Philosophy

The Question of Authenticity

authentic [aw-then-tik] adjective…

(1)    Not false or copied; genuine; real
(2)    Having an origin supported by unquestionable evidence; verified
(3)    Representing one’s true nature or beliefs; true to oneself or to the person identified
(4)    Entitled to acceptance or belief because of agreement with known facts or experience; reliable; trustworthy (Source: Dictionary.com)
 
                Lately, I’m compelled by this word, authenticity. What does it really mean? Where can I find it? Who’s authentic? How’s it done? Most of all, when does it happen?


 
                When I think of authenticity, I imagine transparency, honesty, and something evident or apparent. A person who is authentic has a passion for what they do and compassion for who they are.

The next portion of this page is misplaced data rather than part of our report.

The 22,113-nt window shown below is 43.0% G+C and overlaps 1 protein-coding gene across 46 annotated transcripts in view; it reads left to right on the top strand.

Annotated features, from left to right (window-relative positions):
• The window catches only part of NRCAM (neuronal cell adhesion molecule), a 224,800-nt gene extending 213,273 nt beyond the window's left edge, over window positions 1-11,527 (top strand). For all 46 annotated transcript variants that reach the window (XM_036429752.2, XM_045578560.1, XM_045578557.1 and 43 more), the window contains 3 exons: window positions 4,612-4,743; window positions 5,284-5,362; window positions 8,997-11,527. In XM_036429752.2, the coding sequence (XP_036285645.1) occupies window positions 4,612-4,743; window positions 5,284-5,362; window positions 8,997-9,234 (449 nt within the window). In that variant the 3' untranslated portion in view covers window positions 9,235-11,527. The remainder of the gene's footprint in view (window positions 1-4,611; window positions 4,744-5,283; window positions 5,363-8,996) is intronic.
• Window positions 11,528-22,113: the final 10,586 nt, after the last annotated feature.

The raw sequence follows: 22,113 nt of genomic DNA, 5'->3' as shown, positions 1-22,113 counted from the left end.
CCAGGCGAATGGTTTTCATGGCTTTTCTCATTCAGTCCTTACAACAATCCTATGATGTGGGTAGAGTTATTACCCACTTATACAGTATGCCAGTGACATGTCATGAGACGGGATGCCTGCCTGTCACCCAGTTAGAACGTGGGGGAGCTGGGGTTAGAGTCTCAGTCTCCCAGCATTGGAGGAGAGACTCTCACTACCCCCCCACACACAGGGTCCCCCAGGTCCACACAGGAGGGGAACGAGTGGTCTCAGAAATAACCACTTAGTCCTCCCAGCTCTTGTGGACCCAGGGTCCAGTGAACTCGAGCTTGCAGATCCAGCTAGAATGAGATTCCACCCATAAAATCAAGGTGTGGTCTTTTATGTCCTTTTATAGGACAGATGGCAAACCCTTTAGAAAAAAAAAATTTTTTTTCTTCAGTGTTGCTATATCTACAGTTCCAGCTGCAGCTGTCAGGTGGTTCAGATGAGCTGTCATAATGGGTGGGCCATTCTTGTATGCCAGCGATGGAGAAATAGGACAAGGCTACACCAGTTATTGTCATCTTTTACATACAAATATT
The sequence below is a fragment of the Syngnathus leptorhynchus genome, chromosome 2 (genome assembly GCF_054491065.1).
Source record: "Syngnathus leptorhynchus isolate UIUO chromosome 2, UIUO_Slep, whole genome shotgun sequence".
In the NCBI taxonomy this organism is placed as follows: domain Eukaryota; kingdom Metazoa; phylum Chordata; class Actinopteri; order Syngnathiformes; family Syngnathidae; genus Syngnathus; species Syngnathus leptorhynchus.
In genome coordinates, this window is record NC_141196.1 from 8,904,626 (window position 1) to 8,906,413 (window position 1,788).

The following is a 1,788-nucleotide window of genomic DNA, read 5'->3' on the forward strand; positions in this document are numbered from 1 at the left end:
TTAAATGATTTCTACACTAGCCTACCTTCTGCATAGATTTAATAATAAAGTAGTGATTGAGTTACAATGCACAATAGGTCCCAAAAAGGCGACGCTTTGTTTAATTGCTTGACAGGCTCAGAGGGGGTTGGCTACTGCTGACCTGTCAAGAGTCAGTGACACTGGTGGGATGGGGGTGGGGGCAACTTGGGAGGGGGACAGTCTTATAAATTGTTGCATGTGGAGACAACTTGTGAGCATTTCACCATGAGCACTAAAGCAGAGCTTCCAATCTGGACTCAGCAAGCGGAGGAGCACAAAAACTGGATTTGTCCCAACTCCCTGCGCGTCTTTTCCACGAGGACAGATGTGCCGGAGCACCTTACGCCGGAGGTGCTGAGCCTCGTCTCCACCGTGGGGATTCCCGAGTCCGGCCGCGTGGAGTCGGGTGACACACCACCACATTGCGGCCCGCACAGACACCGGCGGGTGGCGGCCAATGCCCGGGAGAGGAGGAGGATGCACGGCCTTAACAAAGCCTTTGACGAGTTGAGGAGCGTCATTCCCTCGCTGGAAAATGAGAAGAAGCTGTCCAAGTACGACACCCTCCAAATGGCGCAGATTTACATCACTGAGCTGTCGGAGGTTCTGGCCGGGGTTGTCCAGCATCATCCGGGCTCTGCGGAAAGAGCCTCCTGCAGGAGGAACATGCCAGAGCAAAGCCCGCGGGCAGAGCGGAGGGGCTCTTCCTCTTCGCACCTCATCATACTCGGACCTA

A great deal of this self-compassion is at the root of authenticity. It takes bravery, and a lot of hard work and persistence to endure the processes of self-discovery.
                 I’ve spent the last two decades of my life searching for purpose, exploring questions about life, and attempting to draw my own humble conclusions. Several times, I wanted to give up out of pure exhaustion, and many times it appeared that I did just that. But because of a choice and a decision to persevere, recovery was possible countless times over. I’ve gained valuable insight into how we may persist in journeys towards individual peace and freedom.
                 I’ll explain and explore this in future posts, but I would like to pose these questions: Have you experienced authenticity? If so, when and where? How did you feel? And if not, do you believe it’s possible to uncover this quality?
 

By Kim Bragado for The Authentic Thinker